Generous People Also Have the Right to Say "Enough"

Generous People Also Have the Right to Say "Enough"
Valeria Sabater

Written and verified by the psychologist Valeria Sabater.

Last update: 21 February, 2022

Generous people don’t close for the holidays or have office hours. Nobody rewards them for what they do, and they don’t want anyone to. Acting with generosity and kindness is the only way they know how to operate; that’s how their hearts speak to them.

However, being generous does not mean being naive. It means having one’s own values to fight. But in the moment that they start to feel taken advantage of or used selfishly, something inside them starts to break.

The second they start to feel selfishness and greed from other people, the shadow of disappointment appears. And so they stop hoping for anything, because they stop believing in themselves.

In reality, it’s more complex than we think. When someone does something of their own free will it’s their spirit that guides them; it’s spontaneity and their own integrity. But when other people violate these principles for their own self gain, instead of blaming the person who manipulated them, they blame themselves. It’s so common.

They tell themselves that they are naive, that they give too much, that they don’t know how to intuit anything… And all of that negative self-projection chips away slowly at their self-esteem in a dangerous way. Let’s reflect on this.

The turrets of our own castles


When we perceive other people invading our personal space, we tend to deploy the classic defensive strategies to protect ourselves. And on top of that, we hold other people accountable for their wrongdoing. But with good people, it doesn’t always happen this way.

Generous people tend to look towards themselves, taking responsibility for the wrongdoings of others. They see themselves as too trusting, thinking that if they raise the ramparts of their own castles, they’ll lose a part of who they are, and their principles won’t be in balance anymore.

However, we should understand that we all need to have a certain amount of control, a personal limit beyond which it’s necessary to raise our ramparts so that others can’t invade our space. To convince yourself even more of this, keep these simple things in mind:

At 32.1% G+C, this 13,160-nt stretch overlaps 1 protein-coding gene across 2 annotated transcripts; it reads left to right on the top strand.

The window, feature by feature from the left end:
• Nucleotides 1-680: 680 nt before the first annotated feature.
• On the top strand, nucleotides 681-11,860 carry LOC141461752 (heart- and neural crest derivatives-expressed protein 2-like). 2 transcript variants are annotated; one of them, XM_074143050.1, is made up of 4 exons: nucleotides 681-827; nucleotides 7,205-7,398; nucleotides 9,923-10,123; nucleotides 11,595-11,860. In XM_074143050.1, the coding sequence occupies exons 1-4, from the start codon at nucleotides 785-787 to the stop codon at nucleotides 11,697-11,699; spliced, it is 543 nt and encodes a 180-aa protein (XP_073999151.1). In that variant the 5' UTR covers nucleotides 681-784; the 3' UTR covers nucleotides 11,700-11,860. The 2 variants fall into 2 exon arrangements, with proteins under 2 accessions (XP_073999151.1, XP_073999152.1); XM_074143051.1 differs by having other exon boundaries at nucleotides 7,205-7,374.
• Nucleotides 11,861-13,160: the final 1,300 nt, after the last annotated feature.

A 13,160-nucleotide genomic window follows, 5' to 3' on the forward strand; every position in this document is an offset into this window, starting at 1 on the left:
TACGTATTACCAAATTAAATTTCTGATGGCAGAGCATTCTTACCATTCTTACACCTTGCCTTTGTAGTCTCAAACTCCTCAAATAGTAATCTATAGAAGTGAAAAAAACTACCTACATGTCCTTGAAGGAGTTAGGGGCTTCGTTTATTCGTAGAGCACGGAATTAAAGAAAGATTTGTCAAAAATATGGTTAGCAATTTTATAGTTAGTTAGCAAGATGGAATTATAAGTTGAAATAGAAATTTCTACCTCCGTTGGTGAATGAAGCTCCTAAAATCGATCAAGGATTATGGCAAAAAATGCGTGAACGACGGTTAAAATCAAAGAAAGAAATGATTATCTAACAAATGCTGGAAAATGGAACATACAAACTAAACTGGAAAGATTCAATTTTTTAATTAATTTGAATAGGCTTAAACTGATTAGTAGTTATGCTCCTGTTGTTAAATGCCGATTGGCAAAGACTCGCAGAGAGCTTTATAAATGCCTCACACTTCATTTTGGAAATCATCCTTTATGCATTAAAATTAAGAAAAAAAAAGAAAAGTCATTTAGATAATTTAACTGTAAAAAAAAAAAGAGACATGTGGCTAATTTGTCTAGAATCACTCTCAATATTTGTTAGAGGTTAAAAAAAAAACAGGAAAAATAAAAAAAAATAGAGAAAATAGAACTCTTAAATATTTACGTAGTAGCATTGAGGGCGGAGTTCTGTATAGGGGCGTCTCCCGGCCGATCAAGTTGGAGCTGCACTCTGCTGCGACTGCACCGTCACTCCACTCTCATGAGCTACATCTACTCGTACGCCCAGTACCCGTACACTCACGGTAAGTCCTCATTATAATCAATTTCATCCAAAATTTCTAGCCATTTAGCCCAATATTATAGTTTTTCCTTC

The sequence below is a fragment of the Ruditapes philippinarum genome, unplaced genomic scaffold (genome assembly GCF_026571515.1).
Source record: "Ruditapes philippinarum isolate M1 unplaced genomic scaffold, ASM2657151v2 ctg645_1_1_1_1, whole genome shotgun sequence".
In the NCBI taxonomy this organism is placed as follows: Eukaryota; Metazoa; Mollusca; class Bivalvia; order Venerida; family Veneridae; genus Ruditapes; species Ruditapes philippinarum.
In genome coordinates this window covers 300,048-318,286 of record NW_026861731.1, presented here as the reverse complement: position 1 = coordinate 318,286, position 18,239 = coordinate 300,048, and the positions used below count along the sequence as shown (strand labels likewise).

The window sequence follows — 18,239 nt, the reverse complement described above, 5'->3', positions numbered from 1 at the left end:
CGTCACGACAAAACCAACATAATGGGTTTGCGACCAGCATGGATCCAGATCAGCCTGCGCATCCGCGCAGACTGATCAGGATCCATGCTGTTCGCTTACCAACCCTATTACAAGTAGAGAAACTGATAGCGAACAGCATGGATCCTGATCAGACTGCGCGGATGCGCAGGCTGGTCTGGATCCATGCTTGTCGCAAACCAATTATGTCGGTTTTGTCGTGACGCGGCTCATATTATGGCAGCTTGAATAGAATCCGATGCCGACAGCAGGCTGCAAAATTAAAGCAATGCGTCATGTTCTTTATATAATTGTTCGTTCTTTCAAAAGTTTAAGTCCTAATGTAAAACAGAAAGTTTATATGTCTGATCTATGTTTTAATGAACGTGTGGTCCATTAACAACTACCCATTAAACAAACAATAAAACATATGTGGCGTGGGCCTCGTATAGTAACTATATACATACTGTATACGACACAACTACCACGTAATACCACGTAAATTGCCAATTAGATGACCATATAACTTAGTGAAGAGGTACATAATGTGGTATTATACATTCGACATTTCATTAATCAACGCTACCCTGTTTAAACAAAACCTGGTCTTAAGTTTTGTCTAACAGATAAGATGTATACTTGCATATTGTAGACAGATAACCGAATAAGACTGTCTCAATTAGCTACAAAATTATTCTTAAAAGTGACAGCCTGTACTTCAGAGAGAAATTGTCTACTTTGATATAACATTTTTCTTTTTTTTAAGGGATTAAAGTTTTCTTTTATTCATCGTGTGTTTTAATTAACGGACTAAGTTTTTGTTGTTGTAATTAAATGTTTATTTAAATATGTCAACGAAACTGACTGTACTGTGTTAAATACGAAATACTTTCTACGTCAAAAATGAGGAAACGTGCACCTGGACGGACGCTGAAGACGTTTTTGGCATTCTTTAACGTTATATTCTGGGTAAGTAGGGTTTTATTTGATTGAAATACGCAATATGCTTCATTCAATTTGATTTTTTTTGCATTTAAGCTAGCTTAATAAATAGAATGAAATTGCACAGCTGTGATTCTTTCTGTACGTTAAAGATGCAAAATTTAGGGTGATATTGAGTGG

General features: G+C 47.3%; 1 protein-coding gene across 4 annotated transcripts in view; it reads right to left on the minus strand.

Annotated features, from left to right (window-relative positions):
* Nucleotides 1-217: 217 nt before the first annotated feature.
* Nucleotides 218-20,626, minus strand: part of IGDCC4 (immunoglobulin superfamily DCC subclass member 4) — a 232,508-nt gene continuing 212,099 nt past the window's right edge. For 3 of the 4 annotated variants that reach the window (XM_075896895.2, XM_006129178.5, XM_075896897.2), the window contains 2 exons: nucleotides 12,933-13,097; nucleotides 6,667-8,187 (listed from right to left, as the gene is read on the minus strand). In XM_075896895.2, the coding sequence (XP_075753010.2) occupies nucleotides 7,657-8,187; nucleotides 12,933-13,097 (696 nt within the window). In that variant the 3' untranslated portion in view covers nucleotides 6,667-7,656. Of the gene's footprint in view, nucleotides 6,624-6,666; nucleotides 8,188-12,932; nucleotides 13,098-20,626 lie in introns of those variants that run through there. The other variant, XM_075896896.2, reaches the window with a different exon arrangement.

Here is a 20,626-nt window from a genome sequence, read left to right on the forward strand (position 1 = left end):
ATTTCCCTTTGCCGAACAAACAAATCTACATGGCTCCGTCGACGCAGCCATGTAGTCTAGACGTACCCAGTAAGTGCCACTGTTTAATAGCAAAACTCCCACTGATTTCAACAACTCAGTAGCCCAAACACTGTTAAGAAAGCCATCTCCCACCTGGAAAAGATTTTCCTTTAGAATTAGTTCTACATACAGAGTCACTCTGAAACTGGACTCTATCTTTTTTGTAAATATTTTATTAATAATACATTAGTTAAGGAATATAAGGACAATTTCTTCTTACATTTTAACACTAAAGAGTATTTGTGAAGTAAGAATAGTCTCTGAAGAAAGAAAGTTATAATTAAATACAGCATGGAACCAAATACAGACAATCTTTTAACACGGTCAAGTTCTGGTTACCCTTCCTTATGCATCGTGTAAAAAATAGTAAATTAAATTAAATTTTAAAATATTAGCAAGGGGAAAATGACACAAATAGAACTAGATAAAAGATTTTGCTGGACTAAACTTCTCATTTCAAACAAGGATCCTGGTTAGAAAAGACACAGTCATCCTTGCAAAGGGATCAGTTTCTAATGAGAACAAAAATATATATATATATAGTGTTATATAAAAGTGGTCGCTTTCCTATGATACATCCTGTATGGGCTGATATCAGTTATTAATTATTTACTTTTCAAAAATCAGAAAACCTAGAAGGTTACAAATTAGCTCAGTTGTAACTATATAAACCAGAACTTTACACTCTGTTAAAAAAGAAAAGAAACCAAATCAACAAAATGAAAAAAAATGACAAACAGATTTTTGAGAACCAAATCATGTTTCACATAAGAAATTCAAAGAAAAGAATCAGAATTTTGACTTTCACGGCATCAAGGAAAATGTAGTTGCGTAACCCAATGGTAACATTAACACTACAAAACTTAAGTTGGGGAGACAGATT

Setting limits will not distance you from others

Generous people have every right to say “enough” without being called selfish. We know that the people around you are more than used to you saying “yes” all the time, being available, and receiving them with a smile.

But setting limits will help you get to know yourself and others. You should know how far you want to go, and others should work around that. When these limits are made clear, your relationships will be healthier. Also, you will learn more about yourself.

Even love needs limits

butterflies escaping

If anyone thinks differently, they’re mistaken. There is no context in which it’s more necessary to set clear limits than emotional, familial, or friendly relationships. There’s no more caring or collaborative way to conduct a relationship than to be able to peacefully say “no” without worrying if the other person will feel offended or upset.

Saying “I love you” does not mean “I’m prepared to do anything you ask me to do whenever you want me to.” Loving someone, whether it’s a partner, a friend, or a family member, means being able to act freely according to our own principles, knowing that we will always be respected.

Saying “no” does not make you a bad person

Before you try to convince other people of this, you should convince yourself first. It’s necessary to be able to say no, and say it loudly and with conviction, without being ashamed or feeling bad. Imagine if day after day you yielded to everything everyone asked of you; you’d feel robbed of energy and self-esteem, and you’d turn into someone you’re not.

There will come a time when you really want to help someone, but it will be impossible. You won’t have the strength, you won’t be in the mood, and even worse, you won’t believe in yourself. You should understand that good people have the right to say “enough.” That will help you to have a clearer understanding of who you are and what matters to you, and you will show that to others.

The importance of drawing an imaginary line between you and others

sitting in a tree

Raising walls around you is not like creating a line of punishment overnight, where you remain isolated but protected from others. It’s completely the opposite…

Drawing lines is not the same thing as putting up walls. Picture it as a line of light or energy that you trace around you, where your energy, emotions, and values remain protected.

Doing so will offer you the security of acting with the integrity needed to build authentic positive relationshipsThe people who truly love you will understand, because generous people, despite not wanting anything in return, need reciprocity, and above all, they need to be respected. Never forget that.

Images courtesy of Karen Jones Lee, Miranda Klark, Art Graphic Swit

This text is provided for informational purposes only and does not replace consultation with a professional. If in doubt, consult your specialist.